Rogue access point and WiFi audit with an ASX 50 company

Rogue access point audit. An office with multiple concealed WiFi signals detected

An ASX 50 company wanted to see how the HackHunter Pursuit portable WiFi tracker rated against its current method of detecting and locating unauthorised WiFi in a WiFi audit.

Their Existing Method

  • A laptop running Kali Linux and Aircrack-ng with an Alfa antenna; and
  • A Netscout WiFi Analyser.

The Trial

Our CTO Mike Thompson walked the floors of 3 buildings over 3 days with the Pursuit tracker, side-by-side with their two-man team using the laptop and WiFi analyser. 

Their Method

On each floor the team member operating the laptop would:

  • From one corner of the floor, see which unauthorised WiFi access points (APs) were picked up by the laptop
  • Repeat for the other 3 corners of the floor
  • Select 4 – 5 APs to locate and investigate
  • Cut and paste these APs to a spreadsheet (with one hand while holding the laptop with the other)
  • Tell the other team member with the WiFi analyser which APs to find
  • When the APs were found, investigate them and record the results in the spreadsheet.

On each floor the team member operating the WiFi analyser would:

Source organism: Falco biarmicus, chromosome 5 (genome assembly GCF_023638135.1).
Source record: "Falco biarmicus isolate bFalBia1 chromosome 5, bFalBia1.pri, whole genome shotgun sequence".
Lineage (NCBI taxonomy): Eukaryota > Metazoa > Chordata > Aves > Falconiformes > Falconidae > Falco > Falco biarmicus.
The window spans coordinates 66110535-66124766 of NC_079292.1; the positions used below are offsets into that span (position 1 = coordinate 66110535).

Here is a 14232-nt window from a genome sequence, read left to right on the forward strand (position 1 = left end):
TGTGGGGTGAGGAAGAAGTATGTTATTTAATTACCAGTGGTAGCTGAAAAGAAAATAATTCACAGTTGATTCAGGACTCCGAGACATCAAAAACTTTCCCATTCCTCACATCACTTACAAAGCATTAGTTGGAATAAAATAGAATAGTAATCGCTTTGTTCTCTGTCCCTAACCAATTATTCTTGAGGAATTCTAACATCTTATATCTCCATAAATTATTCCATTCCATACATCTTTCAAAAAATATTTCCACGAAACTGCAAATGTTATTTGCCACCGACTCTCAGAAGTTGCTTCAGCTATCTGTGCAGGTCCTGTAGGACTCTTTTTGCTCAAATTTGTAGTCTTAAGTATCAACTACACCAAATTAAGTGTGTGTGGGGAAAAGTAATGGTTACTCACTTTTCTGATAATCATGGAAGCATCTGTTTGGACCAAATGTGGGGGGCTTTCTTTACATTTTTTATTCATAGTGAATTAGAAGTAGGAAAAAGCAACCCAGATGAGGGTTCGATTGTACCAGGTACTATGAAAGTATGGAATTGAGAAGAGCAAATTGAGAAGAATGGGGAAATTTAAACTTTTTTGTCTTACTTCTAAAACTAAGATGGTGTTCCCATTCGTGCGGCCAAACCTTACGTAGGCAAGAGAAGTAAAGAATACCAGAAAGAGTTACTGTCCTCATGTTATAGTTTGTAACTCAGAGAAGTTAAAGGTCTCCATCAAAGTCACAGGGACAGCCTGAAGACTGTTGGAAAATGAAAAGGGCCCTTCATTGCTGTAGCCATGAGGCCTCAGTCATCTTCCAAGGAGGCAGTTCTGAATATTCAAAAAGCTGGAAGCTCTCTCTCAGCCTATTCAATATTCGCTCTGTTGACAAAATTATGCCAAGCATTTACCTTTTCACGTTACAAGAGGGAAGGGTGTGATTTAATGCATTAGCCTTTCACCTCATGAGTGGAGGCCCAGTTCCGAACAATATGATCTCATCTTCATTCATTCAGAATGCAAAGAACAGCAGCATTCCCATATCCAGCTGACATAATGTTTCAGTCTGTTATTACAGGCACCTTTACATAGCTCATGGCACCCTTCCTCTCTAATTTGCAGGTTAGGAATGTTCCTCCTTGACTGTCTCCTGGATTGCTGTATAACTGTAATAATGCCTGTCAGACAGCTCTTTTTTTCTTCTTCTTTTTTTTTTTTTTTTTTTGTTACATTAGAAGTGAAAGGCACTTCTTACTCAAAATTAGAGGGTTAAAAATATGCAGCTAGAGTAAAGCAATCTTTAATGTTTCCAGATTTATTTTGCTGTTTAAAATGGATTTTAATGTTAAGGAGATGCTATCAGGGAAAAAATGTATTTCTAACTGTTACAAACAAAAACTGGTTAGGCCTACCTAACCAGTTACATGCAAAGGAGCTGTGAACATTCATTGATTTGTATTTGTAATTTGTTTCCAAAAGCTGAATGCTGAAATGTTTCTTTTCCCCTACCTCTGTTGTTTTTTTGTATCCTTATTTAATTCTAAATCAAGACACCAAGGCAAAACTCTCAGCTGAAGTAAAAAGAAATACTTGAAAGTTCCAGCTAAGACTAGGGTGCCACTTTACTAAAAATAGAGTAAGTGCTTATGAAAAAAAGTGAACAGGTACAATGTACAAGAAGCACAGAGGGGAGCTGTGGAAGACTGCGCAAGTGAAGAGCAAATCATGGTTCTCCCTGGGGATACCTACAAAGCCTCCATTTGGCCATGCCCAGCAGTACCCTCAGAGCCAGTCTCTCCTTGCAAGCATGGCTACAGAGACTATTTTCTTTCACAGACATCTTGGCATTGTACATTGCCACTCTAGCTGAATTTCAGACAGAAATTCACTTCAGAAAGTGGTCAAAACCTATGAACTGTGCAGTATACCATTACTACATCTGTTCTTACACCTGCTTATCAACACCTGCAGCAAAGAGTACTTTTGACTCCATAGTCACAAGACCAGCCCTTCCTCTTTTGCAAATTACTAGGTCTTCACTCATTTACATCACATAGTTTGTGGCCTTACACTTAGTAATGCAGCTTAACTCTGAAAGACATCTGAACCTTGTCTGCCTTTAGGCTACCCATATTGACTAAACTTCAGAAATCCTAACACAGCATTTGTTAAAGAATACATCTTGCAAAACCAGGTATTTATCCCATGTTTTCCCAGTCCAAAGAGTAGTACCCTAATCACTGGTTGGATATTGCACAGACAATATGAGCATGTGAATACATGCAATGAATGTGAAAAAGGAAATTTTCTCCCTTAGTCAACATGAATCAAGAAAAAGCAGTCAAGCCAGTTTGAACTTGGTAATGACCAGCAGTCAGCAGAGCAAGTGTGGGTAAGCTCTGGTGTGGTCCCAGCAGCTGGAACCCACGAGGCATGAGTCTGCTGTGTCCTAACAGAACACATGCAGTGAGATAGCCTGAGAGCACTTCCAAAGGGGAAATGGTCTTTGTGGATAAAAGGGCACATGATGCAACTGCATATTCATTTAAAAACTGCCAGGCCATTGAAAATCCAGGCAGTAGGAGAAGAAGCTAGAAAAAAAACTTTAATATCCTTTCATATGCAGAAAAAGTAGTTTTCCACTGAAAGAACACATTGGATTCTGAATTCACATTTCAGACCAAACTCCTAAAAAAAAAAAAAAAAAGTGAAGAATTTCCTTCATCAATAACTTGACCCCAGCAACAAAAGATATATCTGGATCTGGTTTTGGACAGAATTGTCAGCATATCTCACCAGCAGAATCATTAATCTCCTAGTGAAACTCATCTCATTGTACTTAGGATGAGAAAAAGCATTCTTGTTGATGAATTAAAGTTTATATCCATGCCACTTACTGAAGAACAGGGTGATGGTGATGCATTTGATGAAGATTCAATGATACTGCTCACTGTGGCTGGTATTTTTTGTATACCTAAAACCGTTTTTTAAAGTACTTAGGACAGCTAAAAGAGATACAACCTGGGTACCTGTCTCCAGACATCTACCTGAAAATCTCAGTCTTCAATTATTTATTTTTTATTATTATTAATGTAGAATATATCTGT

• Carry the heavy WiFi analyser on a lanyard around his neck
  • Change batteries every 90 minutes from the huge bag of heavy batteries he lugged around
  • Attempt to track down the selected APs by following the signal strength in a spiral pattern, narrowing down the location of the AP through trial and error.

The HackHunter Method

On each floor Mike would:

  • Point the 250g hand-held Pursuit tracker to the 4 cardinal points to find the direction of the AP
  • Walk towards it
  • Continue the process until the AP was located, to within a few centimetres.

So what happened?

The HackHunter Pursuit tracker was 300% more effective during the Wifi audit, finding the APs first by a wide margin, except in the few cases when the WiFi analyser was right next to the AP and the Pursuit tracker was on the other side of the floor when tracking started.

Our Pursuit tracker alerted that there were 3 potentially malicious APs:

  • Under the floor, which the WiFi analyser didn’t even register as it only operates on the horizontal plane
  • A suspicious unknown person
  • A device hidden in a bag switched off remotely on approach. 

We were even able to do something the laptop and WiFi analyser couldn’t do at all – tell the difference between unauthorised and malicious WiFi.

The HackHunter Pursuit tracker was so much easier to use (lightweight, single-hand use and 10.5 hours with no battery change) that the team member operating the heavy WiFi analyser asked to swap!

Through this trial we proved that HackHunter Pursuit is significantly more effective than the existing method of performing rogue access point and Wifi audits, finding rogue access points and other potentially malicious WiFi sources quicker, easier and more accurately, saving time and money. 

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